SCIESZKA: Yeah. You know what? They started that way. It was like, learn your alphabet; learn the colors; learn proper behavior. But you know what? Being a teacher and then having kids of my own, I just found, I don't know, sometimes you need "Go, Dog. Go!"

CORNISH: Along those lines is a book you're suggesting called "Dog Man: Lord Of The Fleas" by Dav Pilkey. Tell us a little bit about - this is part of a series - and what makes this particular book special.

SCIESZKA: Oh, Dav Pilkey is the absolute god of children's books for this age, like, just emerging readers. They're graphic novels. And they're funny. And they're fast. And they're weird. It's about a cop and a police dog who got hurt in an explosion. But the nurse realized she could save them both by sewing the dog's head on the cop's body, making Dog Man (laughter).

CORNISH: You made that sound a lot more cheerful than...

SCIESZKA: (Laughter) Yeah, I did...

CORNISH: I thought you were going to end with saying, and it's an FX series, and it's...

SCIESZKA: (Laughter) Yeah, exactly.

CORNISH: ...Pretty dark.

SCIESZKA: Yeah, exactly.

CORNISH: We are in the Hanukkah season. We're heading into Christmas. This is the time of year where people will be doing some gift swapping. And sometimes the person who gives the books is, like, the boring aunt.

(LAUGHTER)

CORNISH: Not anyone I know, obviously.

SCIESZKA: No, you're telling me this for a friend, right (laughter)?

CORNISH: Yeah, exactly, for a friend. So how can you make this kind of exciting for kids to say - I mean, maybe not the real little ones, but the ones who are basically expecting a video game?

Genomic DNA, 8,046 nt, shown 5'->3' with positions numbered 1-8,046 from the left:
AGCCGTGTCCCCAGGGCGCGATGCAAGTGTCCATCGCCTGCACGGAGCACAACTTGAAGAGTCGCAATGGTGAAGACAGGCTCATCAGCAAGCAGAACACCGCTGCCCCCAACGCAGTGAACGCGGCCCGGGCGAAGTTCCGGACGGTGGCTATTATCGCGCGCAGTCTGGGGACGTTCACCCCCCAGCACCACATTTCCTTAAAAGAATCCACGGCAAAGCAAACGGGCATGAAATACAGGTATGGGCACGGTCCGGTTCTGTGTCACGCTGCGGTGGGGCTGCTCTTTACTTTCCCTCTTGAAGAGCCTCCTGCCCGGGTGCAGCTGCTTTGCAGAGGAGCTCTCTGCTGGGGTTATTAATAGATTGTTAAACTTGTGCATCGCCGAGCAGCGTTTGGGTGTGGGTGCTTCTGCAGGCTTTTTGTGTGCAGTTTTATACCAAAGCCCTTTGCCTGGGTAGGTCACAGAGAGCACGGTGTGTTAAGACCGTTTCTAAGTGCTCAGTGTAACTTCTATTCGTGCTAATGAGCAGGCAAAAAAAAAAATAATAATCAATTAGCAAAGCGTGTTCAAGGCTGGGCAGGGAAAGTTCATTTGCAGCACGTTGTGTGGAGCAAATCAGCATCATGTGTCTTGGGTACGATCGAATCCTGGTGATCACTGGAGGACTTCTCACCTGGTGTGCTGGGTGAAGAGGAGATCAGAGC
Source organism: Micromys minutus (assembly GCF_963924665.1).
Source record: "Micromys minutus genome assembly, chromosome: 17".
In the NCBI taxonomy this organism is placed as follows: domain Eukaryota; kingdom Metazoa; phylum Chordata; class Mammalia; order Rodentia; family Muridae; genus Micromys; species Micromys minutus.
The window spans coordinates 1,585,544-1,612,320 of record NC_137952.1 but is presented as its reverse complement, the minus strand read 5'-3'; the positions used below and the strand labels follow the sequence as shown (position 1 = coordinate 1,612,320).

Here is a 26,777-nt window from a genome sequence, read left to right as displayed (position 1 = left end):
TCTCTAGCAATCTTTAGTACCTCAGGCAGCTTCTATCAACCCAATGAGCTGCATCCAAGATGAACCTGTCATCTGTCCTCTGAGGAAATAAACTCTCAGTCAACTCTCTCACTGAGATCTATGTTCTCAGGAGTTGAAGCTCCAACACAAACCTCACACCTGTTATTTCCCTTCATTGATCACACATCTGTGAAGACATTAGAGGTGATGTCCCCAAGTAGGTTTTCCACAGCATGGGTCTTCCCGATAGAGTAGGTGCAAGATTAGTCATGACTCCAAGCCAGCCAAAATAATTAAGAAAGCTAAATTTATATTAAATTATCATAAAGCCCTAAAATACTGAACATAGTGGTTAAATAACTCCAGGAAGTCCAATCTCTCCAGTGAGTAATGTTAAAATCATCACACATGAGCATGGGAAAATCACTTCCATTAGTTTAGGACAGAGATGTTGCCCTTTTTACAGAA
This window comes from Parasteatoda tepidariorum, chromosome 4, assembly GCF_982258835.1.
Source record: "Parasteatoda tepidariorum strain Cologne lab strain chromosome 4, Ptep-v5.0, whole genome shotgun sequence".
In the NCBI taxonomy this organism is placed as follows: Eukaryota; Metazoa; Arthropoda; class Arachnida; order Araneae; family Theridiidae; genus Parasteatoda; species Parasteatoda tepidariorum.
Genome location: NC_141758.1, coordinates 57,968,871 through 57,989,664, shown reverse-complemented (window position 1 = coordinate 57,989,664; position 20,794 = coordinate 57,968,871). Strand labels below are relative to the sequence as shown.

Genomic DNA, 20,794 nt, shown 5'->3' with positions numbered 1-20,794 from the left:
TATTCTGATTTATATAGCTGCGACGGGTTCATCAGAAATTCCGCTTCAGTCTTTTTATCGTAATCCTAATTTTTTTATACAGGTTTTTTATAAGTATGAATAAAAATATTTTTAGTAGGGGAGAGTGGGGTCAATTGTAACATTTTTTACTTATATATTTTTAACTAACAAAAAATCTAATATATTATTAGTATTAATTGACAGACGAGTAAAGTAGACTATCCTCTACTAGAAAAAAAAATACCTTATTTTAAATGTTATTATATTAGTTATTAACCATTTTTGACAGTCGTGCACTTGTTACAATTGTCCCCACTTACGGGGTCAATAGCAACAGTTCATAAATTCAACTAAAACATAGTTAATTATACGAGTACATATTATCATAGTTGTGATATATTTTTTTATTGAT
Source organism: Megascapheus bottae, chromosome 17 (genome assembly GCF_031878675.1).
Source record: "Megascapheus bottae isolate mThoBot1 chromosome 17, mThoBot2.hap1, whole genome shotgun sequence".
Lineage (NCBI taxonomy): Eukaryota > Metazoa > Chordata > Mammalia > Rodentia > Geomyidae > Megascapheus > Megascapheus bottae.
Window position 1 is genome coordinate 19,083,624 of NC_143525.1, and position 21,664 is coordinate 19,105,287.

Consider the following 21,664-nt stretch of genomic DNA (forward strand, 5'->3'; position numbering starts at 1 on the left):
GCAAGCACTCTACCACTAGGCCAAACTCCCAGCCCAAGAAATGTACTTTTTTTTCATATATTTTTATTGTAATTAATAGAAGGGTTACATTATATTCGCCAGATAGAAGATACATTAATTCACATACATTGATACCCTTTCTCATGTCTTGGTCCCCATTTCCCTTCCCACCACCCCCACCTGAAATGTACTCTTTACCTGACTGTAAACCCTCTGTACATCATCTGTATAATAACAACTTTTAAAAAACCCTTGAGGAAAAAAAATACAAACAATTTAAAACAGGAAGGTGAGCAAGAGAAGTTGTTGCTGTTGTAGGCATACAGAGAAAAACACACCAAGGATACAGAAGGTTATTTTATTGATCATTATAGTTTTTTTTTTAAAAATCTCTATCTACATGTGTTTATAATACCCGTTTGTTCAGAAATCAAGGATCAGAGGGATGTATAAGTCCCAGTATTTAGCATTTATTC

SCIESZKA: You know what? I think it's finding out what that kid is interested in. So for instance, like, this guy Yuval Zommer, who did "The Big Book of the Blue," has also done "Big Book Of Bugs" and "Big Book Of Beasts." If you find, like, that bug kid, get him the bug book. Or if you find a beast kid, get him the beast book. Or that kid who loves nonfiction - I think that's another great thing that's kind of overlooked where people always think, oh, let's get a nice story. Like, how about let's get a book about the whole ocean? (Laughter) That could be, like, something that ocean kid, that information kid will love.

CORNISH: Well, Jon Scieszka, thank you so much.

SCIESZKA: Oh, always my pleasure.

CORNISH: Jon Scieszka - his kids' books include the classic "The Stinky Cheese Man." For every reader on your gift-giving list, head over to our Book Concierge. You'll find it at npr.org/bestbooks.

(SOUNDBITE OF VINCE GUARALDI TRIO'S "SKATING") Transcript provided by NPR, Copyright NPR.